Sonically each line of this poem rings less rhythmically – or as Mackey put it – ythmically, although it does that, and more like a staggered beat. Mackey of course is drawing this from ancient African musical traditions. For me, as a fan of early punk rock and hardcore music, I am being awoken further to the appropriation of this technique from the African tradition into euro-centric white anti-establishment music like punk, hardcore, etc. Specifically, for me, I hear echoes of the songs of Fugazi and their earlier work as Minor Threat. Regardless, the point of this digression is that the appropriation by rebellious white Americans (in this example) did not lose the spirit of the “black music” pointed to by Mackey, insomuch as Fugazi was equally expressing a frustration for being outside of acceptable society.

The selection of words used for these staggered beats manage to roll from alliteration to alliteration via not only the sound, but the descriptive patterns and running-words-together to form syllabic patterns found today, more commonly in certain rapper’s lyrics.

Just read this stanza out loud and consider how these words create their own backbeat:

We wandered into, circling wind we / considered moot, a way we had of / running in place… Phantom limbs they / were we ran on, ghost feet that / they were. Nubs that’d once been feet /lost their numbness. Feeling it was / made /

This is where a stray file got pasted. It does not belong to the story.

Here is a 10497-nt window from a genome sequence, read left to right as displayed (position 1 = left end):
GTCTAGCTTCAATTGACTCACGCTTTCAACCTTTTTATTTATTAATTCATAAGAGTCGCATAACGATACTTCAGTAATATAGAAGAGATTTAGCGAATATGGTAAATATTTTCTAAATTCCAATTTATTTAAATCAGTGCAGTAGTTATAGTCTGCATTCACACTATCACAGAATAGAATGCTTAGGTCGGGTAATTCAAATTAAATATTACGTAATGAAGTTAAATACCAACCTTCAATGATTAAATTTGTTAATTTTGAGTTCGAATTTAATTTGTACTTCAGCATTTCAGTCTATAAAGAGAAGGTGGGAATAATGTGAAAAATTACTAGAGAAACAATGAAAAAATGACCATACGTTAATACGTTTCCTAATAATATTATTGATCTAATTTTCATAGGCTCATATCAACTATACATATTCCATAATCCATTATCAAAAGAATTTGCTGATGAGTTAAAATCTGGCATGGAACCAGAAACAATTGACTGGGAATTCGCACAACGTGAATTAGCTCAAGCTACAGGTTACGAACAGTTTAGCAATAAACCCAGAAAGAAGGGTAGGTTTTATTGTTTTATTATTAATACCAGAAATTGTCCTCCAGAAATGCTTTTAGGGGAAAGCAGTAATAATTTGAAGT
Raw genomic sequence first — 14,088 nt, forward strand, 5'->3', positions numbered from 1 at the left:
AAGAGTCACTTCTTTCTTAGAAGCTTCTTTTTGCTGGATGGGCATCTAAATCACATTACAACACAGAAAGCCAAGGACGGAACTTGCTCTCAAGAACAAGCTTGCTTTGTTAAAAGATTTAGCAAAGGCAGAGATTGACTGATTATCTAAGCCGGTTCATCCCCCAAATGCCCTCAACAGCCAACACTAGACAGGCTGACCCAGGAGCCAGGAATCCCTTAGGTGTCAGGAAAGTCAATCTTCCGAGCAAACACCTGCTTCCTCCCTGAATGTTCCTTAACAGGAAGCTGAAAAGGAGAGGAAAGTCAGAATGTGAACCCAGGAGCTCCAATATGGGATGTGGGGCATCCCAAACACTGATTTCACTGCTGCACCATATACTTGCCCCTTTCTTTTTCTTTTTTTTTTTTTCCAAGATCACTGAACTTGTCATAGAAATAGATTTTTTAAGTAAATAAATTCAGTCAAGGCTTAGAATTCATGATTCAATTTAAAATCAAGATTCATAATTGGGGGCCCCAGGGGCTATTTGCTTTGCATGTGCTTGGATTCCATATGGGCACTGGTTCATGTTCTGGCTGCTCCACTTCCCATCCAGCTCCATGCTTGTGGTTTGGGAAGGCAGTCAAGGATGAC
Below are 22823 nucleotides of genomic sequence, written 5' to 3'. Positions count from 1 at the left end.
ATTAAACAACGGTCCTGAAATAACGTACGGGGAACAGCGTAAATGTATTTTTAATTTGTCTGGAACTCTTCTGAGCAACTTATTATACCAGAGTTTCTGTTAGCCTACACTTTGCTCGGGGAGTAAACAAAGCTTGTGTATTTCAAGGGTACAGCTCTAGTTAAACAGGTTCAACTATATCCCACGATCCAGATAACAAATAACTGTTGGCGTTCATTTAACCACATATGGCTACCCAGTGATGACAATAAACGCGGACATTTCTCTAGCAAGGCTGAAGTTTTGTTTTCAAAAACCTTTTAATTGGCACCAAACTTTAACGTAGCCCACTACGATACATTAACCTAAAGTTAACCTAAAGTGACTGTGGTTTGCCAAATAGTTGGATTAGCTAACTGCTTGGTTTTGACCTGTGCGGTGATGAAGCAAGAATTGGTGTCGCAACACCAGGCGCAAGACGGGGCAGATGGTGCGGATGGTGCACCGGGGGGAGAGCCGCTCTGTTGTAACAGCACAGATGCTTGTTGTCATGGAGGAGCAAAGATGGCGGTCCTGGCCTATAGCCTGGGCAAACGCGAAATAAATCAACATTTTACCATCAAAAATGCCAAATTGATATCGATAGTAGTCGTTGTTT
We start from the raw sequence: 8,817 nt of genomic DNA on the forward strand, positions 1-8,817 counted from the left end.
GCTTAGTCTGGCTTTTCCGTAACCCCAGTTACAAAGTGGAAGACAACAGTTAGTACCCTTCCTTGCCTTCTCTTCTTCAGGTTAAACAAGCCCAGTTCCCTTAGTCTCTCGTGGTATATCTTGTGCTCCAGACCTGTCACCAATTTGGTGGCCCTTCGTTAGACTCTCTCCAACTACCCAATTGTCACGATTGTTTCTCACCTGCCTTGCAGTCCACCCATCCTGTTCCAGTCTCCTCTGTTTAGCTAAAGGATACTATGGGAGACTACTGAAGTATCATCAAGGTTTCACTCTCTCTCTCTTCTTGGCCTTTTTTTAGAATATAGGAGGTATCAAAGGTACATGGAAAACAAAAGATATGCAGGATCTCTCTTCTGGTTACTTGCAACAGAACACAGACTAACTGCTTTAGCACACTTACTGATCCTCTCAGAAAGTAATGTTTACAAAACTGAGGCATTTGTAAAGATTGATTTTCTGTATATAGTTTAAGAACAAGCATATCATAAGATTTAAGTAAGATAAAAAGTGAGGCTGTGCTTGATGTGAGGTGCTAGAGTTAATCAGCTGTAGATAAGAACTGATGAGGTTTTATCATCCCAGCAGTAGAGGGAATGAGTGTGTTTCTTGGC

Breaking this down into beats and bars[1], I came up with this:

1                                 2                                 3                                 4

We wan                  dered                       in                                to

Circ                           ling                            wind                         we

And this first line is interesting because the word “circling” is the pivot between two similar sounds: i.e. we wandered and wind we.

1                                 2                                 3                                 4

con                            sid                              ered                          moot

away                         we                              had                            of

When you break things down like this – assuming I’m not breaking some sort of rule of poetry here – it becomes more evident how Mackey plays with syllables to capture these half beats, or off-beats referenced in ancient African musical tradition. Here looking at line one, the first beat and a half is “We wan”; then, in the second line we see a similar extra syllable in the beat for the word “away”.

All of this reminds me a bit of an Ornette Coleman piece “Freeway Express”, from one of my favorite jazz albums The Empty Foxhole. You can give it a listen here: https://youtu.be/rHplFiz22-w

“Freeway Express” includes three layers of rhythm, the drums keeping one beat, the bass/strings another, and then the trumpet a third – yet all of them are in sync with one another. Much the way Mackey loops together rhythms based upon words and context, on rhyming sounds, and finally on breath and beat.

[1] Admittedly something I understood very little about until last year when Vox posted up this video: https://youtu.be/QWveXdj6oZU